Flying ‘fur’st class

Flying ‘fur’st class

By JEREMY OLSHAN
Last Updated: 7:47 AM, May 14, 2011
Posted: 2:49 AM, May 14, 2011

This guy deserved to be charged for his first bag.
A 36-year-old man attempted to board a flight in Thailand with a virtual zoo in his luggage, including a baby bear, panthers, leopards and monkeys.
Thai police busted Noor Mahmoodr at a Bangkok airport after he attempted to smuggle out the wildlife. At least he had a first-class ticket.
Mahmoodr, a citizen of the United Arab Emirates, was charged with smuggling endangered species out of Thailand, said Col. Kiattipong Khawsamang of Thailand’s Nature Crime Police.

Authorities caught on to the scheme after Mahmoodr abandoned one of his bags in the airport lounge because the animals were being too noisy.
“This is a very unusual case and a very large one, so we really applaud the Thai police for going after them as strongly as they did,” said Roy Schlieben, of the wildlife protection group Freeland.
Several people were thought to be involved, and police investigations are under way into a wider network of traffickers, Schlieben said. The animals — all less than 2 months old–were put in the care of local veterinarians.

“There’s a pretty strong likelihood that some of them wouldn’t have survived the flight in the condition they were in,” he said. “The fact they were transported alive would indicate the person at the other end wanted to keep them in their residence or some sort of zoo or maybe even breed them.”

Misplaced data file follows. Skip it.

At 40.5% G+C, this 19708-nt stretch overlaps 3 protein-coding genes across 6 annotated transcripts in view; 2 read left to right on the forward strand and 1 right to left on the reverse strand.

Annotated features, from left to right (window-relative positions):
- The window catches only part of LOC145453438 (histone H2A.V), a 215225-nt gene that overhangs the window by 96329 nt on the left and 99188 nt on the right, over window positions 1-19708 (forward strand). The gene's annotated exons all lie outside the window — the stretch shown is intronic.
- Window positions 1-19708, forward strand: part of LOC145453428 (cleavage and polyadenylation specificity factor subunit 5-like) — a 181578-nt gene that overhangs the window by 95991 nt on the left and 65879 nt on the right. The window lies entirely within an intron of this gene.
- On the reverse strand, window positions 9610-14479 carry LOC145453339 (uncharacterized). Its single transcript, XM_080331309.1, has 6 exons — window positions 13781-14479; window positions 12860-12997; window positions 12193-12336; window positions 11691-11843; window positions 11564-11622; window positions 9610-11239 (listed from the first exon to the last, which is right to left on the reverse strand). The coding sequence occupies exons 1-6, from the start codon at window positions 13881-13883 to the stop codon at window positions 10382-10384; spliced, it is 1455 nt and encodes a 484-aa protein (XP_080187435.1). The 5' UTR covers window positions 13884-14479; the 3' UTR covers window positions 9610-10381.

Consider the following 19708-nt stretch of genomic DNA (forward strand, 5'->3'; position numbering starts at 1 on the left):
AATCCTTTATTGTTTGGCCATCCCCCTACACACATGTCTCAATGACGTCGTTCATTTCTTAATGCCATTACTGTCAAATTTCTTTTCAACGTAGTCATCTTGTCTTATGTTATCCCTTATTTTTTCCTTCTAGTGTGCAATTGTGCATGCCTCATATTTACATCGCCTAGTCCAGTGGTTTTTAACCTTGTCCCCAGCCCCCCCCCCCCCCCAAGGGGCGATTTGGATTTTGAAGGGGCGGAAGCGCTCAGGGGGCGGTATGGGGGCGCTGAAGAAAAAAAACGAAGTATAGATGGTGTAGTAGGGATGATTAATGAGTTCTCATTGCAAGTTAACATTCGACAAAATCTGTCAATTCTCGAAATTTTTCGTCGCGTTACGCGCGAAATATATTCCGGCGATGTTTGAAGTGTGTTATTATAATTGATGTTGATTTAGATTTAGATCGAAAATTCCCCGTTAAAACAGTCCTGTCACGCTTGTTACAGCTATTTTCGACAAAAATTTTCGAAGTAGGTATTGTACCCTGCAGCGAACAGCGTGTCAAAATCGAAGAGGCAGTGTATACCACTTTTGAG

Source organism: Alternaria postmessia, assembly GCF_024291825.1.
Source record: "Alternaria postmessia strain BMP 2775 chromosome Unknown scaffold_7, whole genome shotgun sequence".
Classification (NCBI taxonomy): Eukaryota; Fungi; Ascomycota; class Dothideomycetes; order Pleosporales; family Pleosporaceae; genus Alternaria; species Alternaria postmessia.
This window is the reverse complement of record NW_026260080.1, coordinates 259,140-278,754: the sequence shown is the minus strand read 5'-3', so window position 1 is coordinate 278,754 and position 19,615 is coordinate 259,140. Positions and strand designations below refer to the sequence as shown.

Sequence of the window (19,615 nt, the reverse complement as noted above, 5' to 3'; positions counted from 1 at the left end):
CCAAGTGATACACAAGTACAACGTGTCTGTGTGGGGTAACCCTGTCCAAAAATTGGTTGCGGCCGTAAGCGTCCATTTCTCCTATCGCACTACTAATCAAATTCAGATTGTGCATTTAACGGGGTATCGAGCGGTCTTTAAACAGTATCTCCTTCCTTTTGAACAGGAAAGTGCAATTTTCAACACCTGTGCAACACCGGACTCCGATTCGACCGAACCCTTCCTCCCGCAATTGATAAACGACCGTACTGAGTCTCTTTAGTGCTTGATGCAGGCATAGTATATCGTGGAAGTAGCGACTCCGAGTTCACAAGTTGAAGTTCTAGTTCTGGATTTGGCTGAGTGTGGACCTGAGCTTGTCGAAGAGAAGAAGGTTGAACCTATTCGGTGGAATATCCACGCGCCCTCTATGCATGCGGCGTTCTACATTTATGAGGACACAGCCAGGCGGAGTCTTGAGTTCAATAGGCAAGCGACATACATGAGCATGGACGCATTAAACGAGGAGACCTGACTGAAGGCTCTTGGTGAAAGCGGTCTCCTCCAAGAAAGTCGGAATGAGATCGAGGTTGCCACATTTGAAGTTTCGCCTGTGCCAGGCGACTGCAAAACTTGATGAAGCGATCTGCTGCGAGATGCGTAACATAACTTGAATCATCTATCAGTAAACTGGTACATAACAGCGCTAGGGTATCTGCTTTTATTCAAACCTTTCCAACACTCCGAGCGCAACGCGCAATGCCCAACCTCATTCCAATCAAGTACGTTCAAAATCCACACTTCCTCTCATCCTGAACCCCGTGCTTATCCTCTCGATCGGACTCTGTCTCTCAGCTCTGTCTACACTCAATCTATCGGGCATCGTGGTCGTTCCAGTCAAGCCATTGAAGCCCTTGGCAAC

If convicted, Mahmoodr could face up to four years in prison and a $1,300 fine, Kiattipong said.
The animals had all been sedated for the flight to Dubai, police said. When cops opened the luggage, the yawning baby animals started to cry, said Steven Galster, the director of Freeland.

Along with Mahmoodr’s clothing, the bags contained two macaque monkeys, two panthers, two leopards and a black bear.
“It looked like they had sedated the animals and had them in flat cages so they couldn’t move around much,” Galster said.
Several of the critters had been stuffed in canisters with air holes. Fortunately, none were harmed by the ordeal.
The menagerie made it past security because the luggage was only screened with metal detectors.
“They’re not metal, these animals,” Galster said. “The canisters they were put in could have disguised them looking like clothes folded up.”
Thai authorities suspect Mahmoodr purchased the infants on the black market as part of a much larger operation.
“It was a very sophisticated smuggling operation. We’ve never seen one like this before,” Galster said. “The guy had a virtual zoo in his suitcase.”

NEW YORK POST

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